The REL Digital Lab builds on curricular and research initiatives by bringing together old and new technologies for creating and disseminating scholarship, and provides a central hub for the digital activities of the Department of Religious Studies. With a variety of computers, audio recording equipment, and a new high-definition display, the RELdl is a space that supports collaboration among faculty and with students, with the goal of developing shared projects along with co-authored submissions and publications. The RELdl is also exists virtually, consisting of this website, the REL Digital Lab on Github, and the Religion in Culture MA Workspace on Slack.
The RELdl is a resource for those interested in using digital tools and methods in their research and teaching. We aggregate information and resources for doing digital scholarship and host regular workshops and brown bags to introduce tools and projects relevant to our members’ work. Our goal is to ease the process of getting started with digital projects and to develop new projects for faculty and students to collaborate on. We rely on campus partnerships—such as eTech and the ADHC—to support project development, hosting, and archiving and preservation.
Who are We?
Jeri E. Wieringa, Director
Dr. Wieringa joined the REL faculty in 2020 as a specialist in digital humanities and the social theory of religion. An alumna of the Roy Rosenzweig Center for History and New Media, she has been active in digital humanities scholarship since 2011, and has worked on multiple grant-funded software and publishing projects, including Omeka and Digital Humanities Now.
A historian by training, her research examines new religious movements in the US through the lenses of gender and technology, with a particular interest in millenarianism and processes of knowledge formation.
In the digital humanities space, she focuses on methodologies and infrastructure for the critical use of computation in the study of human cultures. In 2019, she defended the second digital history dissertation project accepted by the Department of History and Art History at George Mason Unversity, which used computational text analysis to explore the relationship between gender norms and end-times beliefs in the development of Seventh-day Adventism.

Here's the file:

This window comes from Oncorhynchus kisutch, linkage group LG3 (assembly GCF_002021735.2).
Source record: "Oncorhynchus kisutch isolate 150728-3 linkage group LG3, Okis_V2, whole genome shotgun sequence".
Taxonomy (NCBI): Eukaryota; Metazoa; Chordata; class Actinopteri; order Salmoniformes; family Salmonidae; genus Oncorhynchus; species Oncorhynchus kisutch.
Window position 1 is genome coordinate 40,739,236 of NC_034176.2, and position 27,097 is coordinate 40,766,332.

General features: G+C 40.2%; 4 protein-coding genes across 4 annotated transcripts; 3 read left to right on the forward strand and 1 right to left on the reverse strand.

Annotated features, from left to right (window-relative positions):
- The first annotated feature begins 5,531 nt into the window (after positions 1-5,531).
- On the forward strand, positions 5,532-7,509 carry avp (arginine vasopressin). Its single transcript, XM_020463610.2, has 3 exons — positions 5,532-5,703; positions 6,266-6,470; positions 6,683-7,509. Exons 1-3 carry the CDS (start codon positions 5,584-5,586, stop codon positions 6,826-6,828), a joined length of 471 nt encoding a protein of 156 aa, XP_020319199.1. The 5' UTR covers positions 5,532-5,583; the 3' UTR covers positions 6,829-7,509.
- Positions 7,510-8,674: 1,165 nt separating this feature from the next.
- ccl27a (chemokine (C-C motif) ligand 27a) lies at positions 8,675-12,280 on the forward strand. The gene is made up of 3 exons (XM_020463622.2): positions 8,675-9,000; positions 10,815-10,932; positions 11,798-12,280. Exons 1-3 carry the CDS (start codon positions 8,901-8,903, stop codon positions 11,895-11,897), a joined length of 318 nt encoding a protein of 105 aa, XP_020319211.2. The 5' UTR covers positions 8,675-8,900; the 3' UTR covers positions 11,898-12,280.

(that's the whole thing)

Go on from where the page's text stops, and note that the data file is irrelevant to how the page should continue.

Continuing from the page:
She has experience in website design and development, digital publishing, Python, natural language processing and machine learning with historical texts, and project management.
Joseph (Joe) DeFrank, GRA
Coming to REL’s M.A. in the Fall of 2020, Joseph DeFrank from Canton, GA, graduates in the Spring of 2020 with a B.S. in History and a B.A. in Religious Studies from Young Harris College. An Irish-American scholar for an academic year at Queen’s University of Belfast, some of his main interests include the study of religion in the United States, new religious movements, and what the future of “religion” might be.
Michael J. Altman
Michael J. Altman received his Ph.D. in American Religious Cultures from Emory University. His areas of interest are American religious history, colonialism, theory and method in the study of religion, and Asian religions in American culture. Trained in the field of American religious cultures, he is interested in the ways religion is constructed through difference, conflict, and contact.
Along with his research, Dr. Altman teaches a range of classes in the department from REL 130: Religion, Politics, and Law to REL 450: Religion and Power in Colonial India. His courses are notable for their use of digital projects such as course blogs (for examples, see American Religion in America and Monks and Nones.) He is also the producer and host of the REL Department podcast, Study Religion and manages the various REL Department social media accounts.
Nathan R. B. Loewen
Nathan Loewen, who began in REL as of January 1, 2015, earned his Ph.D. in Modern Philosophy of Religion at McGill University’s Faculty of Religious Studies. Prior to coming to UA he taught at McGill University (2005-2009) and in the Department of Humanities at Vanier College (2009-14), both of which are in Montreal, Canada.
Dr. Loewen has two primary areas of research and publication. One focuses on globalizing discourses within the philosophy of religion, and the other analyzes the emerging confluence between Religious Studies and Development Studies.
A third area of interest for him is critical digital pedagogy–how today’s students might critically analyze the structure and function of digital platforms that are being used in higher education. His work in this area focuses on innovations that enable teachers and classes to reflect upon how they engage not only with each other but also with wider circles of scholars and various publics on both local and global contexts.
It is this last research focus that has led to his role as Faculty Technology Liaison for the College of Arts and Sciences. He manages the College’s website for teaching and professional development, assists A&S faculty in the processes of revising or developing online courses, organizes events (such as OLIS) and participates in technology committees across campus.